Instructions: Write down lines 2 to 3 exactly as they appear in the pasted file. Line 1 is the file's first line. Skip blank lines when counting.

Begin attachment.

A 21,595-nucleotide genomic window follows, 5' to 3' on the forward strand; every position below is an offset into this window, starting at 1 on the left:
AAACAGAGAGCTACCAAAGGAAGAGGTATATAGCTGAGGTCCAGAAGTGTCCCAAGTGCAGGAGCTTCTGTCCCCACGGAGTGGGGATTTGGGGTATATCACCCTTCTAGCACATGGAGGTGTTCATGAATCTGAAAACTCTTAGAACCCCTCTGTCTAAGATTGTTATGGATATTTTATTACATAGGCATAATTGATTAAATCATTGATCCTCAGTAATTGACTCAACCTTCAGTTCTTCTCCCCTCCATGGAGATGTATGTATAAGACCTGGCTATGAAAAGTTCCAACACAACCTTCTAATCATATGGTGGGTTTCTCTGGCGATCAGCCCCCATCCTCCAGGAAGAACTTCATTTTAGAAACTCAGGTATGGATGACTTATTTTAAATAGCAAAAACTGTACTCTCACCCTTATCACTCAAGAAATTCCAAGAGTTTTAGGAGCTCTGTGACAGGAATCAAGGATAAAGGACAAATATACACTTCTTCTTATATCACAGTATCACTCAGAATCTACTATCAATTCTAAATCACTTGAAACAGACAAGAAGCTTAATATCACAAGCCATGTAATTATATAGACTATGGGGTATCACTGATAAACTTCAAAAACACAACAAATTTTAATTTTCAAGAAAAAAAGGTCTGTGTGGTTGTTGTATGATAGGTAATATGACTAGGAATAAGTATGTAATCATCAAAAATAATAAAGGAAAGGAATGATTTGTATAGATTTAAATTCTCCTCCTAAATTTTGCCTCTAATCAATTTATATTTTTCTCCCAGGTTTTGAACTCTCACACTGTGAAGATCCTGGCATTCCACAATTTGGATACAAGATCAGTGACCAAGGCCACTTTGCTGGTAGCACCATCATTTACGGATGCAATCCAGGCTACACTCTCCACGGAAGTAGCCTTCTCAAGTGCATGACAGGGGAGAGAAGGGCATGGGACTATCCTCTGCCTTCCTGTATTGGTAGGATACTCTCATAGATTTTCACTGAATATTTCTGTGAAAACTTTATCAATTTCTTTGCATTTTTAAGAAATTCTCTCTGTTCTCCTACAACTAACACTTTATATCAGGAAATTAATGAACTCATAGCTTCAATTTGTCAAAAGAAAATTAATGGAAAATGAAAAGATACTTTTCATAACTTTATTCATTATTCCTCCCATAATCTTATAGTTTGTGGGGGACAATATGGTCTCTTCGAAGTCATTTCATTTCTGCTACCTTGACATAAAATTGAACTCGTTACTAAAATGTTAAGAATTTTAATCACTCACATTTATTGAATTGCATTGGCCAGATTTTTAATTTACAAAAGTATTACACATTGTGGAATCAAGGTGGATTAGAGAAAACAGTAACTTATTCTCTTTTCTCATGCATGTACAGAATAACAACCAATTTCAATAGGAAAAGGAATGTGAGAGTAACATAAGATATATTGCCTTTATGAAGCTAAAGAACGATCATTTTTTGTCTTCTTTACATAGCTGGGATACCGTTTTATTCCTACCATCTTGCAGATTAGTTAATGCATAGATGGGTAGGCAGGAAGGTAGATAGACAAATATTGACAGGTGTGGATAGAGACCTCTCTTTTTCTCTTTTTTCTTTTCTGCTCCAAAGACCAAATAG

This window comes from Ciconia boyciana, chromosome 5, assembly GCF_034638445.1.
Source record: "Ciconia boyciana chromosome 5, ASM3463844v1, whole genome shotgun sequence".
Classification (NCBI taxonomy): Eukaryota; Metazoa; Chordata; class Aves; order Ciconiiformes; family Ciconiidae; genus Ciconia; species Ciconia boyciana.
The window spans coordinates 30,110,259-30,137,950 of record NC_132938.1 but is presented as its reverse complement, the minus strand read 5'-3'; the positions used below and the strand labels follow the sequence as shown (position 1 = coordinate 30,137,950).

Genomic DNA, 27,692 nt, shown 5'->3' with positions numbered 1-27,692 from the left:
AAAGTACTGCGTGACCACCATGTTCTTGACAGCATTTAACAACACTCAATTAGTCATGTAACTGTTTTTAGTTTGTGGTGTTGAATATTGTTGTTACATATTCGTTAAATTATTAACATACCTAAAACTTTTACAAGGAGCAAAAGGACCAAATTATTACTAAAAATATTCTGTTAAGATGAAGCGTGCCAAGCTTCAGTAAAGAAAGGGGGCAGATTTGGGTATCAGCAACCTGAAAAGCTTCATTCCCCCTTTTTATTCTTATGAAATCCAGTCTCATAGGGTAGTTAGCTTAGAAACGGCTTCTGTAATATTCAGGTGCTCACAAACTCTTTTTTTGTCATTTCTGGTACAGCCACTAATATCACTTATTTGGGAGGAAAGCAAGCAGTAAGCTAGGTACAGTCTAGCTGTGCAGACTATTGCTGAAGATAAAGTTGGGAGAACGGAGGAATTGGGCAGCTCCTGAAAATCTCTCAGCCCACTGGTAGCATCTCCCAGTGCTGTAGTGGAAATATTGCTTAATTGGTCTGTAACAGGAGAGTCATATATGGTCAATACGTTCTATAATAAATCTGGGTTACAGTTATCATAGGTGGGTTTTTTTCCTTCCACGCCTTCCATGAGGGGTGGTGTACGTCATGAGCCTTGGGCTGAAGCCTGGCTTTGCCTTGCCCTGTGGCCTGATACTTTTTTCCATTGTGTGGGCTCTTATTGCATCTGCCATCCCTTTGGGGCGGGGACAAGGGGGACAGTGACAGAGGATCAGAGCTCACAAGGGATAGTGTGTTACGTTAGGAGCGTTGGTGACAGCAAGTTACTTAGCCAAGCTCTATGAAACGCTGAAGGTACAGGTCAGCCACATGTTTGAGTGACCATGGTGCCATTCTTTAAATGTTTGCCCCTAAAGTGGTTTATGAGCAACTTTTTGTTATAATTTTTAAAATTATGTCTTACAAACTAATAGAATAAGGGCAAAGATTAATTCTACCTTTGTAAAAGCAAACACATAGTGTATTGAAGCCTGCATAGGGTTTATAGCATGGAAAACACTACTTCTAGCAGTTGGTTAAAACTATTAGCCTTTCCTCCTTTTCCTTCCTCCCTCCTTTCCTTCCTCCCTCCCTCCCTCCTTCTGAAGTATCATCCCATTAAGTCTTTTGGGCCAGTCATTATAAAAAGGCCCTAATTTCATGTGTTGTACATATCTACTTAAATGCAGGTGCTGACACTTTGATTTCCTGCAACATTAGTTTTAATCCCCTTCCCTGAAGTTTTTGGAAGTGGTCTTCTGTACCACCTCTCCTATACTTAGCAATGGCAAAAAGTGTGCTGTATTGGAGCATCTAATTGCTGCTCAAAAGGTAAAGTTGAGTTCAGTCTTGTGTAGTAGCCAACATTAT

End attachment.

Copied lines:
AAACAGAGAGCTACCAAAGGAAGAGGTATATAGCTGAGGTCCAGAAGTGTCCCAAGTGCAGGAGCTTCTGTCCCCACGGAGTGGGGATTTGGGGTATATCACCCTTCTAGCACATGGAGGTGTTCATGAATCTGAAAACTCTTAGAACCCCTCTGTCTAAGATTGTTATGGATATTTTATTACATAGGCATAATTGATTAAATCATTGATCCTCAGTAATTGACTCAACCTTCAGTTCTTCTCCCCTCCATGGAGATGTATGTATAAGACCTGGCTATGAAAAGTTCCAACACAACCTTCTAATCATATGGTGGGTTTCTCTGGCGATCAGCCCCCATCCTCCAGGAAGAACTTCATTTTAGAAACTCAGGTATGGATGACTTATTTTAAATAGCAAAAACTGTACTCTCACCCTTATCACTCAAGAAATTCCAAGAGTTTTAGGAGCTCTGTGACAGGAATCAAGGATAAAGGACAAATATACACTTCTTCTTATATCACAGTATCACTCAGAATCTACTATCAATTCTAAATCACTTGAAACAGACAAGAAGCTTAATATCACAAGCCATGTAATTATATAGACTATGGGGTATCACTGATAAACTTCAAAAACACAACAAATTTTAATTTTCAAGAAAAAAAGGTCTGTGTGGTTGTTGTATGATAGGTAATATGACTAGGAATAAGTATGTAATCATCAAAAATAATAAAGGAAAGGAATGATTTGTATAGATTTAAATTCTCCTCCTAAATTTTGCCTCTAATCAATTTATATTTTTCTCCCAGGTTTTGAACTCTCACACTGTGAAGATCCTGGCATTCCACAATTTGGATACAAGATCAGTGACCAAGGCCACTTTGCTGGTAGCACCATCATTTACGGATGCAATCCAGGCTACACTCTCCACGGAAGTAGCCTTCTCAAGTGCATGACAGGGGAGAGAAGGGCATGGGACTATCCTCTGCCTTCCTGTATTGGTAGGATACTCTCATAGATTTTCACTGAATATTTCTGTGAAAACTTTATCAATTTCTTTGCATTTTTAAGAAATTCTCTCTGTTCTCCTACAACTAACACTTTATATCAGGAAATTAATGAACTCATAGCTTCAATTTGTCAAAAGAAAATTAATGGAAAATGAAAAGATACTTTTCATAACTTTATTCATTATTCCTCCCATAATCTTATAGTTTGTGGGGGACAATATGGTCTCTTCGAAGTCATTTCATTTCTGCTACCTTGACATAAAATTGAACTCGTTACTAAAATGTTAAGAATTTTAATCACTCACATTTATTGAATTGCATTGGCCAGATTTTTAATTTACAAAAGTATTACACATTGTGGAATCAAGGTGGATTAGAGAAAACAGTAACTTATTCTCTTTTCTCATGCATGTACAGAATAACAACCAATTTCAATAGGAAAAGGAATGTGAGAGTAACATAAGATATATTGCCTTTATGAAGCTAAAGAACGATCATTTTTTGTCTTCTTTACATAGCTGGGATACCGTTTTATTCCTACCATCTTGCAGATTAGTTAATGCATAGATGGGTAGGCAGGAAGGTAGATAGACAAATATTGACAGGTGTGGATAGAGACCTCTCTTTTTCTCTTTTTTCTTTTCTGCTCCAAAGACCAAATAG

This window comes from Ciconia boyciana, chromosome 5, assembly GCF_034638445.1.